* ([a-zA-Z0-9_\-\+\@]*) -- zero or more characters in the ranges a-z, A-Z, 0-9, underscore, hyphen, plus, or at-symbol -- and if matched, save the contents into array (not string!) $matches[0]
* \s* -- zero or more spaces
* = -- an equals sign
* \s* -- zero or more spaces
* ([\$\%]*) -- zero or more characters of dollar-sign or percentage -- and if matched, save the contents into array $matches[1]
* ([a-fA-F0-9]*) -- zero or more characters in the ranges a-f, A-F, or 0-9 (i.e. valid hexadecimal values in upper or lowercase) -- and if matched, save the contents into array $matches[2]

So based on this, the following label assignments should be 100% valid:

Code:
mylabel = $abc0
otherlabel = 12345

In this case, $matches[0][0] would contain mylabel, $matches[1][0] would contain $ (address base designation, hex in this case), and $matches[2][0] would contain abc0.

I have no idea why there's a special case for % (percentange) as a unit. Maybe binary? I don't know as of right now.

The code then iterates over all the entries in $matches[0], assigning the key to $n and the value to $v.

It then issues trim() on each correlating entry in $matches[1][$n] (trims off newlines, carriage returns, and spaces from start and end of the address base designation) and stores it back into $matches[1][$n]

It then checks the length of the string of $matches[1][$n] and if it's greater than $len (which starts at 0), then it assigns $len to the length of the string. I guess this is some kind of "max string length" test scenario, though I'm not sure why (it looks like it all gets used later on in some magic key called maxLength in the $arr array. Anyway...)

It then explicitly checks for the length of the string $matches[1][$n] to be greater than 0 (probably as a safety net due to crappy parsing ;-) ). If true:

It then compares $matches[2][$n] to '' (an empty string). If it's true, it uses dechex_pad() to turn -- I'm guessing here -- a decimal value in $matches[3][$n] into something. I haven't looked at dechex_pad() yet. It stores the result back in $matches[3][$n]. This is a new key/array entry in $matches.

It then compares $matches[2][$n] to '$' (dollar sign). If it's true, it uses dechex_pad(bindec()) to turn -- again, guessing -- a hexadecimal value in $matches[3][$n] into something. It stores the result back in $matches[3][$n]. This is a new key/array entry in $matches.

Finally, it populates the array $arr, using a key of the lowercased string version of $matches[3][$n], with a value of $matches[1][$n].

It then, before returning the array itself, populates $arr['maxLength'] with $len from earlier.

How all this works past this point is beyond me -- it would require a lot more RE'ing than I'm willing to put in. It looks like this tool can also **generate** label files, and the syntax it uses it kind of obvious:

Code:
function outputLabels($arr, $text)
{
   global $origin;

   $ret = commentHeader($text);

   foreach ($arr as $n => $v)
   {
      if ($n == 'maxLength')
      {
         continue;
      }

      if (hexdec($n) < $origin)
      {
         $ret .= str_pad($v , 20) . ' = $' . $n . "\n";
      }
   }

   return $ret;

}

Looks to me like label = $address.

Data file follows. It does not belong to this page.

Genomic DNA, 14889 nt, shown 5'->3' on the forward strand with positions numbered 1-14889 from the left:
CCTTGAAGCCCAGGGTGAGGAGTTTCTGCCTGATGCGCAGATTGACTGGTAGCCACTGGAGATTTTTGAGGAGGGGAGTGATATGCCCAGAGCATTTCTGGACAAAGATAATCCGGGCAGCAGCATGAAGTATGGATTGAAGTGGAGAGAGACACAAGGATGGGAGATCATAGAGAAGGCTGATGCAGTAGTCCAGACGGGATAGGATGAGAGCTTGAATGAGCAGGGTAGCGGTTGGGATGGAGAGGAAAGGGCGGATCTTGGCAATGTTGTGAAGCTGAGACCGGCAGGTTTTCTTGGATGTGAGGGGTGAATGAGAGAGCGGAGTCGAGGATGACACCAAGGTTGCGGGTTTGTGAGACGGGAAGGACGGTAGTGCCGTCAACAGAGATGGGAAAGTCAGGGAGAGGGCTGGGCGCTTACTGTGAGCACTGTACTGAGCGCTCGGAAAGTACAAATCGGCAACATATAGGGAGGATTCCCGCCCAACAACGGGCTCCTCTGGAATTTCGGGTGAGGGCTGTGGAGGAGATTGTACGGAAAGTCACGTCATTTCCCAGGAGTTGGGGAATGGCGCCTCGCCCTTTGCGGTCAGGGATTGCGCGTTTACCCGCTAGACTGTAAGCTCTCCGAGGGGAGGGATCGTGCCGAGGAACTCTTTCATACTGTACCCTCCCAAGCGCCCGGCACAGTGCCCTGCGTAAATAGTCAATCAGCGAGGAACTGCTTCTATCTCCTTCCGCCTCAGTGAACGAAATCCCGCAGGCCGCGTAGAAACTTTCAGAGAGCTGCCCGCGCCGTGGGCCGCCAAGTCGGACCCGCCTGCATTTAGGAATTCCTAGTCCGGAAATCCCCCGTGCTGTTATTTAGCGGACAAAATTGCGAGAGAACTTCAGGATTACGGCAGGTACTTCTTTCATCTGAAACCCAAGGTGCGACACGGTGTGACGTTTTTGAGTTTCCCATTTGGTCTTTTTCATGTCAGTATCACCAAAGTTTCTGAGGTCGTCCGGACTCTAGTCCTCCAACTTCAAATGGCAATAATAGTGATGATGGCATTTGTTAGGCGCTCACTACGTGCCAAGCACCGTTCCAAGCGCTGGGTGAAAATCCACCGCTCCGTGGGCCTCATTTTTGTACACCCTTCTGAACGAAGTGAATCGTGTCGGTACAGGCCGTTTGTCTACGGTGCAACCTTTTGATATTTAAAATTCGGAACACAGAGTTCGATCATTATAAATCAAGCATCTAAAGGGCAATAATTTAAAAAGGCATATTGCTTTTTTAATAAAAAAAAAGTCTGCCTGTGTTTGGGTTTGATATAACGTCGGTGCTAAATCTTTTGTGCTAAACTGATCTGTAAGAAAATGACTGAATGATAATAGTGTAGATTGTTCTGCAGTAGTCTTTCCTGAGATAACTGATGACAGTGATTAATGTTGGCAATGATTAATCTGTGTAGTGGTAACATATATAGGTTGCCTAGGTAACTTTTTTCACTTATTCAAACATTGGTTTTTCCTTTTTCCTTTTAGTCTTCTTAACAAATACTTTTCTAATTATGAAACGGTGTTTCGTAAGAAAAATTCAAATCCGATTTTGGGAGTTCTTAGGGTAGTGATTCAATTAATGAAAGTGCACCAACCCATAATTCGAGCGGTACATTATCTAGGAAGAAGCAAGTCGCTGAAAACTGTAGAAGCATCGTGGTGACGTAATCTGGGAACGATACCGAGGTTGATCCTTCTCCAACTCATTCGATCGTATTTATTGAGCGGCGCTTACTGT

I hope this helps. But odds are if you want to troubleshoot/debug this yourself, you're going to need a full PHP install on the system and start running the .php script directly through the interpreter (i.e. not using disasm6.exe) and add some debugging echo/print statements, etc...


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PostPosted: Tue Jan 17, 2017 5:38 am 
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Joined: Mon Dec 26, 2016 8:58 am
Posts: 17
Thanks for the explanation. Believe it or not, I actually did almost exactly what you did in your response (I promise, swear, and affirm that I did it), using an on-line "run php scripts" website.
After some 4 days or so, I was able to determine what the syntax was supposed to be (label = $xxxx) by copying selected parts of the php source (the same functions you did, for obvious reasons) and get all the way through to the same point where you did:

==>It then, before returning the array itself, populates $arr['maxLength'] with $len from earlier.<==.

At that point I ran into two problems:
1. I could not get the label array (matches[]) to give me more that a single output, even with multiple label assignments in the label file, and
2. I could not get ANY response out of disasm6.

I assumed both of these problems were because of improper formatting of the label file, which I why I tried so many different combinations and got rather frustrated. Imagine how much more frustrated I became when I found the previous post I mentioned, in which a screen shot of a (presumably) correct label file is included, and it MATCHED my file (as best as I can tell)!

At that point, I began to investigate exactly what you suggested...installing PHP on Win10 and debugging it. But the PHP install seems very complicated, and I realized that before I dug into all that, I should probably ask for help here...so I took the chance.

Well, I'm gratified to learn that my 4-day "learn minimum php by total immersion"(!?!?) project was not all in vain, and at least you have provided evidence of my sanity in my attempted analysis of the code!

Thanks very much for your help, your confirmation of my thought processes is certainly a step forward in that it verifies my studies so far.

I shall continue my research, going onward and upward, never ceasing, always moving forward...etc, etc. blah,blah,blah.

If I have any success, I'll certainly report it.

Seriously, thanks for what you did. At least I know I'm on the right track!

Charlie


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PostPosted: Tue Jan 17, 2017 9:19 am 
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Joined: Mon Dec 26, 2016 8:58 am
Posts: 17
Umm, GOT IT!

I had to re-read your post twice before I caught what I had been overlooking (being so concentrated on the code and all).